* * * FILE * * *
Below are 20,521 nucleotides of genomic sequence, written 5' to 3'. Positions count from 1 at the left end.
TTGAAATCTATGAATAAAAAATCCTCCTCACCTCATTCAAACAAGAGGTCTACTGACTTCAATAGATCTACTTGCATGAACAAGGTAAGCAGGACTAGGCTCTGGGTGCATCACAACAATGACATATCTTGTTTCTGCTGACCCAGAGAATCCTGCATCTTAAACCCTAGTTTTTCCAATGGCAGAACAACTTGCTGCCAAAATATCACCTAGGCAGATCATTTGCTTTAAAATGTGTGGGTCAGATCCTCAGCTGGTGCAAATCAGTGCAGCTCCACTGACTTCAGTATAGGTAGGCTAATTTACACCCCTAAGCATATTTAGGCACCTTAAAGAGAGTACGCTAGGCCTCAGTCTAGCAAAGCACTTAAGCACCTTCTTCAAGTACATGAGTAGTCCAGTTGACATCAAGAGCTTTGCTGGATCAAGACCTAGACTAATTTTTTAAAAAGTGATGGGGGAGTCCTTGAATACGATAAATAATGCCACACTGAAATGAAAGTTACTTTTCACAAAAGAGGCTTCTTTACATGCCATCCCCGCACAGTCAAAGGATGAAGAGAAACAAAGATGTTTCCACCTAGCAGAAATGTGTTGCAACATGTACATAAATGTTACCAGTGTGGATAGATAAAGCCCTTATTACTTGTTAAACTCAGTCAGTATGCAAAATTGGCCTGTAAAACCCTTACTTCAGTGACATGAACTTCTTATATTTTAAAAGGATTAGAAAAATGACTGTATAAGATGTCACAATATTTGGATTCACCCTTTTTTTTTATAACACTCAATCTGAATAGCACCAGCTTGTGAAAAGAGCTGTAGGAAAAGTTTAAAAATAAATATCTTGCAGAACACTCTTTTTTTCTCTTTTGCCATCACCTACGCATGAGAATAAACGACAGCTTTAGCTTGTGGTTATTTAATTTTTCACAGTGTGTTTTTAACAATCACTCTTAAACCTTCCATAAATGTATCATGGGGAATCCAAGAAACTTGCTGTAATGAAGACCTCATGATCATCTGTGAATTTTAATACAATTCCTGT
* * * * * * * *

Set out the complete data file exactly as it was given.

Below are 20,521 nucleotides of genomic sequence, written 5' to 3'. Positions count from 1 at the left end.
TTGAAATCTATGAATAAAAAATCCTCCTCACCTCATTCAAACAAGAGGTCTACTGACTTCAATAGATCTACTTGCATGAACAAGGTAAGCAGGACTAGGCTCTGGGTGCATCACAACAATGACATATCTTGTTTCTGCTGACCCAGAGAATCCTGCATCTTAAACCCTAGTTTTTCCAATGGCAGAACAACTTGCTGCCAAAATATCACCTAGGCAGATCATTTGCTTTAAAATGTGTGGGTCAGATCCTCAGCTGGTGCAAATCAGTGCAGCTCCACTGACTTCAGTATAGGTAGGCTAATTTACACCCCTAAGCATATTTAGGCACCTTAAAGAGAGTACGCTAGGCCTCAGTCTAGCAAAGCACTTAAGCACCTTCTTCAAGTACATGAGTAGTCCAGTTGACATCAAGAGCTTTGCTGGATCAAGACCTAGACTAATTTTTTAAAAAGTGATGGGGGAGTCCTTGAATACGATAAATAATGCCACACTGAAATGAAAGTTACTTTTCACAAAAGAGGCTTCTTTACATGCCATCCCCGCACAGTCAAAGGATGAAGAGAAACAAAGATGTTTCCACCTAGCAGAAATGTGTTGCAACATGTACATAAATGTTACCAGTGTGGATAGATAAAGCCCTTATTACTTGTTAAACTCAGTCAGTATGCAAAATTGGCCTGTAAAACCCTTACTTCAGTGACATGAACTTCTTATATTTTAAAAGGATTAGAAAAATGACTGTATAAGATGTCACAATATTTGGATTCACCCTTTTTTTTTATAACACTCAATCTGAATAGCACCAGCTTGTGAAAAGAGCTGTAGGAAAAGTTTAAAAATAAATATCTTGCAGAACACTCTTTTTTTCTCTTTTGCCATCACCTACGCATGAGAATAAACGACAGCTTTAGCTTGTGGTTATTTAATTTTTCACAGTGTGTTTTTAACAATCACTCTTAAACCTTCCATAAATGTATCATGGGGAATCCAAGAAACTTGCTGTAATGAAGACCTCATGATCATCTGTGAATTTTAATACAATTCCTGT